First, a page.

Participants in clinical trials can play a more active role in their own health care, gain access to new research treatments before they are widely available, and help others by contributing to medical research.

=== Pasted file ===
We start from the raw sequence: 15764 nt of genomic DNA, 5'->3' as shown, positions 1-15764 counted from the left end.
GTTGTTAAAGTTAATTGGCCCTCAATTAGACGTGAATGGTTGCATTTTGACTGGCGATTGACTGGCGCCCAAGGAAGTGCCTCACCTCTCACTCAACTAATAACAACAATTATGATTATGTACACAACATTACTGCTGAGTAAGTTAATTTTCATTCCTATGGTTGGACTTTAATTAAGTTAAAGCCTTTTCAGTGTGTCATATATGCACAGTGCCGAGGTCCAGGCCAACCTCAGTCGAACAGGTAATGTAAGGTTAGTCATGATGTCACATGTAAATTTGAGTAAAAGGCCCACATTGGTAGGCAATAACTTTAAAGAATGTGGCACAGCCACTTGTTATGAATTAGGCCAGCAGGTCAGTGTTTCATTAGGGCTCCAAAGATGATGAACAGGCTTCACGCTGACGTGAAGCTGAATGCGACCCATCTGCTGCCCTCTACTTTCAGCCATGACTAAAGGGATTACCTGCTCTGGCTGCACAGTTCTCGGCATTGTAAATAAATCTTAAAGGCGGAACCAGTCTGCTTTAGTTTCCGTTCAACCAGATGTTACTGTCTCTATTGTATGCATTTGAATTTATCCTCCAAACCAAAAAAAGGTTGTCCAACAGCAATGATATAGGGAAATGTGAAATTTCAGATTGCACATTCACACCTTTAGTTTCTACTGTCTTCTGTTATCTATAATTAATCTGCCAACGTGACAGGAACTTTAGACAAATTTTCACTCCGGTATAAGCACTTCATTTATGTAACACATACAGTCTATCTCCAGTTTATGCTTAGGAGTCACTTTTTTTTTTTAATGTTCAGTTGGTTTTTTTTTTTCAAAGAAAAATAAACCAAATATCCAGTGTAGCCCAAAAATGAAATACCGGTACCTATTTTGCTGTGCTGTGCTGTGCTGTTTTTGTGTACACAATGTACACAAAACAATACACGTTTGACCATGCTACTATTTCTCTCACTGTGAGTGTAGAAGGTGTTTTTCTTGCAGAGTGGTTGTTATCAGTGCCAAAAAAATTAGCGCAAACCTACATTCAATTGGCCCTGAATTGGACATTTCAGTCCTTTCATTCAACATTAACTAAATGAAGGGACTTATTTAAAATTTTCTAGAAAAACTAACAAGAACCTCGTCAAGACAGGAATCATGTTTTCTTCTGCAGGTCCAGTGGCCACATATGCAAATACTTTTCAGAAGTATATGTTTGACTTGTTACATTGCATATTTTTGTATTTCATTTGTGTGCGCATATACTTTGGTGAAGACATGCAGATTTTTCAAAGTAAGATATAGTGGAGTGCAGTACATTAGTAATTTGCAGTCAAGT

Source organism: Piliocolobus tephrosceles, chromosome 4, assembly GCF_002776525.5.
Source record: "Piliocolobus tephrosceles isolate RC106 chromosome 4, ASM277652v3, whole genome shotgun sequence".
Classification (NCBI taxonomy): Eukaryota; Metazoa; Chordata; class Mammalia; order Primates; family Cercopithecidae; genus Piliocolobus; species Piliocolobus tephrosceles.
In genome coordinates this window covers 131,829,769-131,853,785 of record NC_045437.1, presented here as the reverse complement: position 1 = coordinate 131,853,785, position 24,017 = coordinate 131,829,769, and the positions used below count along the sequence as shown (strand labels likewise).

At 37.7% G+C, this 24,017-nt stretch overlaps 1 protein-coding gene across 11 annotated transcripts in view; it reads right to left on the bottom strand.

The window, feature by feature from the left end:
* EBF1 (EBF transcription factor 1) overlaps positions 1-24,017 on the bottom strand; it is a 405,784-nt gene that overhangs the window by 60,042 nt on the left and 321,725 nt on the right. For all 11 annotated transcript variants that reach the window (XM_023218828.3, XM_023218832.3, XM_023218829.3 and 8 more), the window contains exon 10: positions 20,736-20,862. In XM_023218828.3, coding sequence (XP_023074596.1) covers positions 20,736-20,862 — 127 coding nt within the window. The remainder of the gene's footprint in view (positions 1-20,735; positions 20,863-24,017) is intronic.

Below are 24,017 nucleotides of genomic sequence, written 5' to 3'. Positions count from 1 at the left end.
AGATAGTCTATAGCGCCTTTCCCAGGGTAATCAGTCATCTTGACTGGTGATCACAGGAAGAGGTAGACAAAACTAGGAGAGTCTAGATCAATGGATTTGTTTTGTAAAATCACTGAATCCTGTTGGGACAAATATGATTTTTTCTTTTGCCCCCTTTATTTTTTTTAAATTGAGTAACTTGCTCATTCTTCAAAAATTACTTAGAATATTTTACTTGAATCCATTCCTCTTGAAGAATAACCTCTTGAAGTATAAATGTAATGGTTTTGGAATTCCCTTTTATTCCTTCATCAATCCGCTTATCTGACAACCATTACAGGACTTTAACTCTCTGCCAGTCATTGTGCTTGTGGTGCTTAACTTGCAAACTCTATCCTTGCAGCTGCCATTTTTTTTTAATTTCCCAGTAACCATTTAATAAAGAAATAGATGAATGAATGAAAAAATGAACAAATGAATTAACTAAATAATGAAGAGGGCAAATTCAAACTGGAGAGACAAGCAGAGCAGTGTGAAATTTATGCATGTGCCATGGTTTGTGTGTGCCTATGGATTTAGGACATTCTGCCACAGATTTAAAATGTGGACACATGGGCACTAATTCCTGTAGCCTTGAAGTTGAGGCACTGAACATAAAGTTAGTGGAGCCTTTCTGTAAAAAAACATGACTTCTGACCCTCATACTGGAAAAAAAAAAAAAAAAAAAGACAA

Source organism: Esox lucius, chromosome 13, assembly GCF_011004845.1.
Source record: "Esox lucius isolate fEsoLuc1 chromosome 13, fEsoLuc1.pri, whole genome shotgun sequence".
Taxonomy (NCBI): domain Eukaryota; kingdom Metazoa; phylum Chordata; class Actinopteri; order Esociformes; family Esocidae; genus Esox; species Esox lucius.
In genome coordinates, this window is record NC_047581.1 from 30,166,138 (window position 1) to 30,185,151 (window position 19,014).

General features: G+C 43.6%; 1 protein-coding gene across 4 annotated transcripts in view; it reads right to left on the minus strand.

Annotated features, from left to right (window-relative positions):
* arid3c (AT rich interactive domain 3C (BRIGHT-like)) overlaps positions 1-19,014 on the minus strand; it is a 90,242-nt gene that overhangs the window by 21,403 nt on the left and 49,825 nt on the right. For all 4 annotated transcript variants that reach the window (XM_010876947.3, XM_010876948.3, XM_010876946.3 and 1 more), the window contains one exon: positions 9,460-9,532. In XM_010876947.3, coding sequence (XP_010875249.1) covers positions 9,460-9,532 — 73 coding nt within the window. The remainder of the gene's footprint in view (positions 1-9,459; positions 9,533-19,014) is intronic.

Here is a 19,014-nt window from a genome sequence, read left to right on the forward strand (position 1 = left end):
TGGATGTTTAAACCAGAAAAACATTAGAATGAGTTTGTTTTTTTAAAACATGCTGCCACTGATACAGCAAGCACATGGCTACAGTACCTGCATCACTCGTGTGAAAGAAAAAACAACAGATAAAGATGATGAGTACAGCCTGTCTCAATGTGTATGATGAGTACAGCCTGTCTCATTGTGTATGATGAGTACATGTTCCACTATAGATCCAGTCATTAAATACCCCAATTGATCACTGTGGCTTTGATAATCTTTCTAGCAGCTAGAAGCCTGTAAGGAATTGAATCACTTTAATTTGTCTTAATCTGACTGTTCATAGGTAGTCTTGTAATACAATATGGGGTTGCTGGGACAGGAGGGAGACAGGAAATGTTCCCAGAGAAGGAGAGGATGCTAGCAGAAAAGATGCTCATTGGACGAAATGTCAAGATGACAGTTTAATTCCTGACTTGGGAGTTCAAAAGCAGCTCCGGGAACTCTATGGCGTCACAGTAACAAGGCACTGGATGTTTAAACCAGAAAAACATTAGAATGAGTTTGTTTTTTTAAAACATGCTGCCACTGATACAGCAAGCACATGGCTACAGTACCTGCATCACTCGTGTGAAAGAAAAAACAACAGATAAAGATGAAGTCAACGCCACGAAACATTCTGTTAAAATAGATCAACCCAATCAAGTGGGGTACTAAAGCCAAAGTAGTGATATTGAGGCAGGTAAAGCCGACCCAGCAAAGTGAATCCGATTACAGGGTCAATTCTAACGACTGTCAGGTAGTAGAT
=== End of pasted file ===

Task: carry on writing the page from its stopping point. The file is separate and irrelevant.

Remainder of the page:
All clinical trials have guidelines about who can participate. Using inclusion/exclusion criteria is an important principle of medical research that helps to produce reliable results. The factors that allow someone to participate in a clinical trial are called “inclusion criteria” and those that disallow someone from participating are called “exclusion criteria”. These criteria are based on such factors as age, gender, the type and stage of a disease, previous treatment history, and other medical conditions. Before joining a clinical trial, a participant must qualify for the study. Some research studies seek participants with illnesses or conditions to be studied in the clinical trial, while others need healthy participants. It is important to note that inclusion and exclusion criteria are not used to reject people personally. Instead, the criteria are used to identify appropriate participants and keep them safe. The criteria help ensure that researchers will be able to answer the questions they plan to study.